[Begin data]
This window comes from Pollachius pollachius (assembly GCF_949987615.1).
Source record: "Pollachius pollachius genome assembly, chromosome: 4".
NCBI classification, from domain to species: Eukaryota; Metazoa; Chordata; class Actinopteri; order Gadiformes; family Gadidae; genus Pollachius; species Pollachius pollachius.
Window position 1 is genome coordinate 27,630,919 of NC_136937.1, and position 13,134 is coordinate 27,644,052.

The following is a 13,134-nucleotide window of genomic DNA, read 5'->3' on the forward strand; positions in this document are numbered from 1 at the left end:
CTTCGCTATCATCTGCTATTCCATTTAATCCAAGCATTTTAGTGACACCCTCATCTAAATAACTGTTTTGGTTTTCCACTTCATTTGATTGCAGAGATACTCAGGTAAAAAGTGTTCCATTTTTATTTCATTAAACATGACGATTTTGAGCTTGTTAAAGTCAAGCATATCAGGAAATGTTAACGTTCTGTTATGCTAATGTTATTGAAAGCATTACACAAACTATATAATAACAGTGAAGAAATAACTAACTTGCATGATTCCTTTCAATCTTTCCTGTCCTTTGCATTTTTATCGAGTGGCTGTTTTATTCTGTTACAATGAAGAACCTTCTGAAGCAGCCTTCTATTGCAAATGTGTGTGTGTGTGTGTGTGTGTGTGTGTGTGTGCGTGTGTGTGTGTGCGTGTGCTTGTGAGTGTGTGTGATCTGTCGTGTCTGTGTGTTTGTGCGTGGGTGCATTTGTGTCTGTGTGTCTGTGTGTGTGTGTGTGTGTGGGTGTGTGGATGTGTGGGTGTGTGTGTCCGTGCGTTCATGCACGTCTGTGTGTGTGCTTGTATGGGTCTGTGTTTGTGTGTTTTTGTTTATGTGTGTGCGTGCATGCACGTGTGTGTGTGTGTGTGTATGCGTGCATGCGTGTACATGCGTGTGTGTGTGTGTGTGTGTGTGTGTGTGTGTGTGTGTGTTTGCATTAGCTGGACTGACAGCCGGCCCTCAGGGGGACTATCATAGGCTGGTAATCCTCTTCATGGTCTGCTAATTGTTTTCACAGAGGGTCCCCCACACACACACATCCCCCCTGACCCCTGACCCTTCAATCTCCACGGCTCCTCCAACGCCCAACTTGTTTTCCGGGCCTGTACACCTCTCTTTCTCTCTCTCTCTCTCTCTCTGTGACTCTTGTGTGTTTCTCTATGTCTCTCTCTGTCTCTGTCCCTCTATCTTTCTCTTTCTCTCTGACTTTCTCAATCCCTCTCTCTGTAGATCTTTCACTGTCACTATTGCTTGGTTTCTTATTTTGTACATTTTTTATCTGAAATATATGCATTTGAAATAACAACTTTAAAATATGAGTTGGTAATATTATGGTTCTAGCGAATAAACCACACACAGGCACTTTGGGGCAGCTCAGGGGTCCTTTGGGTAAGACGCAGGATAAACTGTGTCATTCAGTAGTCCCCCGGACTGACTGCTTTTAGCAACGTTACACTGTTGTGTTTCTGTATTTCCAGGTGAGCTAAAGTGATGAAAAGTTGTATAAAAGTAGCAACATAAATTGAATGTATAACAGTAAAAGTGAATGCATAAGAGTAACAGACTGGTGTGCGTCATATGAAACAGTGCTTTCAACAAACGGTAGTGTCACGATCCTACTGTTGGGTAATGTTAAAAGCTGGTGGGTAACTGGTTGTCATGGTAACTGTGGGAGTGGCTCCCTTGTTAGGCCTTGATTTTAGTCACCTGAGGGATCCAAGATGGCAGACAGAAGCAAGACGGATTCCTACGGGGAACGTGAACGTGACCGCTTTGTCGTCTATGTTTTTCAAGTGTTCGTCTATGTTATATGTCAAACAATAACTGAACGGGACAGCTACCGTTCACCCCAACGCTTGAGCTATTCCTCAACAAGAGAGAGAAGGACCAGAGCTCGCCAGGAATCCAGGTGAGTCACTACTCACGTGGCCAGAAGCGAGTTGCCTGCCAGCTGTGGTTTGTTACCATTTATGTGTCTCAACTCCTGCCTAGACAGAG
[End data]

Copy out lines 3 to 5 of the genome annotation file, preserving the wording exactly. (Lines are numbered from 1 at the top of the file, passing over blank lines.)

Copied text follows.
NCBI classification, from domain to species: Eukaryota; Metazoa; Chordata; class Actinopteri; order Gadiformes; family Gadidae; genus Pollachius; species Pollachius pollachius.
Window position 1 is genome coordinate 27,630,919 of NC_136937.1, and position 13,134 is coordinate 27,644,052.

The following is a 13,134-nucleotide window of genomic DNA, read 5'->3' on the forward strand; positions in this document are numbered from 1 at the left end: